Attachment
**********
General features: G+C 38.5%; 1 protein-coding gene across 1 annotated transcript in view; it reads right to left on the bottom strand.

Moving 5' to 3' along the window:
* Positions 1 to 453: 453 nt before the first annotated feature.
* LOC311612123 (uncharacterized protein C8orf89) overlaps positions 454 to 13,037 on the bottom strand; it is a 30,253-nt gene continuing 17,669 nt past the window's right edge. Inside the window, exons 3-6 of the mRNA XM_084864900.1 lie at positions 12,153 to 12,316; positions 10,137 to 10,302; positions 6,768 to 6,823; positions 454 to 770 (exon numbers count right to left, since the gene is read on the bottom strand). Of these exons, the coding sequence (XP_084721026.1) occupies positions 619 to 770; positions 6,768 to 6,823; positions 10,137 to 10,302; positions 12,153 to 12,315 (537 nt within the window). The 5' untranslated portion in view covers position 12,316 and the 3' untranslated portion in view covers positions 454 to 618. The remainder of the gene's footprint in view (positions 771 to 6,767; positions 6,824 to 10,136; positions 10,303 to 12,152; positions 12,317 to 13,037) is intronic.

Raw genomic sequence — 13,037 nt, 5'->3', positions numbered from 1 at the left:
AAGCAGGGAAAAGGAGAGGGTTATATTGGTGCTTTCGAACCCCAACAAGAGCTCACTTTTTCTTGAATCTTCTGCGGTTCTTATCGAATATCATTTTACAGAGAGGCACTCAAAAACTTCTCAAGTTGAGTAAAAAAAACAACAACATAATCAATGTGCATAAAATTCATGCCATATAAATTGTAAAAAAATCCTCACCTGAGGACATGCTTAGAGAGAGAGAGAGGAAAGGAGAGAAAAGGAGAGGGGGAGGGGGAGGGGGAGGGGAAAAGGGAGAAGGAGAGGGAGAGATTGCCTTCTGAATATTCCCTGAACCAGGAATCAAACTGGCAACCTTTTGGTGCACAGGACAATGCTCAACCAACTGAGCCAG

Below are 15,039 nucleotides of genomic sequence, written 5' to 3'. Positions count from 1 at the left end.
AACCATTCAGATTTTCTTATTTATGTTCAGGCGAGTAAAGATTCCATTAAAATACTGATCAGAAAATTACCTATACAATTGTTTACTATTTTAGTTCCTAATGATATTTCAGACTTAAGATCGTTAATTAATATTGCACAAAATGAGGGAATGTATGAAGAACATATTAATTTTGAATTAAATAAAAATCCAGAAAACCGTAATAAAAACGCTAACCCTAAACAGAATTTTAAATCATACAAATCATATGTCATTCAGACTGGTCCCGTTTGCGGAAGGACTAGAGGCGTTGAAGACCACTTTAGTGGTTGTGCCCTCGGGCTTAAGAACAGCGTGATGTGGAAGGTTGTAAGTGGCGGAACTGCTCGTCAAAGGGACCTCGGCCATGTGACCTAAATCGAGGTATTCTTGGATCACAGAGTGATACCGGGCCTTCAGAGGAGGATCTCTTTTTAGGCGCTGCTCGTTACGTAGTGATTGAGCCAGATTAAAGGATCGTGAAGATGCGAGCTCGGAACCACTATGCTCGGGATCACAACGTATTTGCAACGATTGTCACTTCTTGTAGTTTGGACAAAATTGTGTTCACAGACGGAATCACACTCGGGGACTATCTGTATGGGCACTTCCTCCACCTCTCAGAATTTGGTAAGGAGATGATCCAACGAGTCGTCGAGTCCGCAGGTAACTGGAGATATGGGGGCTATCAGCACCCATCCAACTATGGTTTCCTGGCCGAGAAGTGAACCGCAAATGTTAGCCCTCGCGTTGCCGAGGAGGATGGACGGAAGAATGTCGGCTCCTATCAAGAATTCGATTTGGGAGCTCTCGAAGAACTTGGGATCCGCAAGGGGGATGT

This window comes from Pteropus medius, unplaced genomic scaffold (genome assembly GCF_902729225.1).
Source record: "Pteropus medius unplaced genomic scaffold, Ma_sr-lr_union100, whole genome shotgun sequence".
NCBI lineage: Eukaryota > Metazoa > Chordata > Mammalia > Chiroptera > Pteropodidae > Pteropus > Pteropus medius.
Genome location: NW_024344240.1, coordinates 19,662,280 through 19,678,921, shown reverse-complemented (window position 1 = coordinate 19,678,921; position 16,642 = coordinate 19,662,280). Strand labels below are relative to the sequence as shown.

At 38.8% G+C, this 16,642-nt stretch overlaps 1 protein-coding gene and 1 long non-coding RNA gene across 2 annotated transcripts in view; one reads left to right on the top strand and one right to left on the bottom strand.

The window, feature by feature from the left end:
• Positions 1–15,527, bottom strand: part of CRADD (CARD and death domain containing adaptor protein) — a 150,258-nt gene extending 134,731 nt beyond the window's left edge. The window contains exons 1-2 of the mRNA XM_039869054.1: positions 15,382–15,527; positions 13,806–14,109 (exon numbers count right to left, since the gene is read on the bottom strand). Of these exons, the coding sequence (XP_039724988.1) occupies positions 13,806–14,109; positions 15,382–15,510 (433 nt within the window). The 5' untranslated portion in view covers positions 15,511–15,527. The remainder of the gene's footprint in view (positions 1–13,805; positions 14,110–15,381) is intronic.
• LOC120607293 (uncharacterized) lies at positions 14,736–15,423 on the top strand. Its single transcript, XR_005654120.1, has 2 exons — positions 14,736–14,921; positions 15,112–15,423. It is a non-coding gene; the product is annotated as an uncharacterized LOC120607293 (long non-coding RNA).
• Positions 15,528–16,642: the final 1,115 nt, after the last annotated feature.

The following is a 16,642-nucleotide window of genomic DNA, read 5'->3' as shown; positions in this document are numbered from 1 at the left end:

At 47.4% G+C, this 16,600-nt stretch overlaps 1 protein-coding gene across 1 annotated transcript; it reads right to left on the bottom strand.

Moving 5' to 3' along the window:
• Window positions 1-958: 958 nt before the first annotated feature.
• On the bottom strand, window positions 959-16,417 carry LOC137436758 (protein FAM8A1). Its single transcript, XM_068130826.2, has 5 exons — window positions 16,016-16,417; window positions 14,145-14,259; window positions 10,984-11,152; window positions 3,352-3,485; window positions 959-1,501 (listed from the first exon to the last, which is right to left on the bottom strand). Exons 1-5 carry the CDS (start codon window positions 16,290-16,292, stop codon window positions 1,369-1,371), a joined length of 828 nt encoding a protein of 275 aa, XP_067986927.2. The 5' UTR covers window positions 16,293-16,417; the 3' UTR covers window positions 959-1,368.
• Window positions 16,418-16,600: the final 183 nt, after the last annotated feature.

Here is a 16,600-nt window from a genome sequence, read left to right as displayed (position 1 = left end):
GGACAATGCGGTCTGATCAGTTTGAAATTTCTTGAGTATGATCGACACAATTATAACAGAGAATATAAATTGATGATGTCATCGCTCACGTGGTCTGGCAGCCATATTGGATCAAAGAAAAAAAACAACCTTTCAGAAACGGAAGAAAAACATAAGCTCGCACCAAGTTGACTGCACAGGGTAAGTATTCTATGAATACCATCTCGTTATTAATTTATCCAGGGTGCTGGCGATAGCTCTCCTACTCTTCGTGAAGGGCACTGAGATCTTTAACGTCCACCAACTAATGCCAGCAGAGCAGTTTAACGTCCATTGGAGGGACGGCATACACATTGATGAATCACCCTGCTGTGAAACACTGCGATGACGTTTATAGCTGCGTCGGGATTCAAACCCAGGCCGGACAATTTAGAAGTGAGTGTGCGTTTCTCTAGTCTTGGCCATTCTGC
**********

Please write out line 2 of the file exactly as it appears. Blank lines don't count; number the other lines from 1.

Moving 5' to 3' along the window: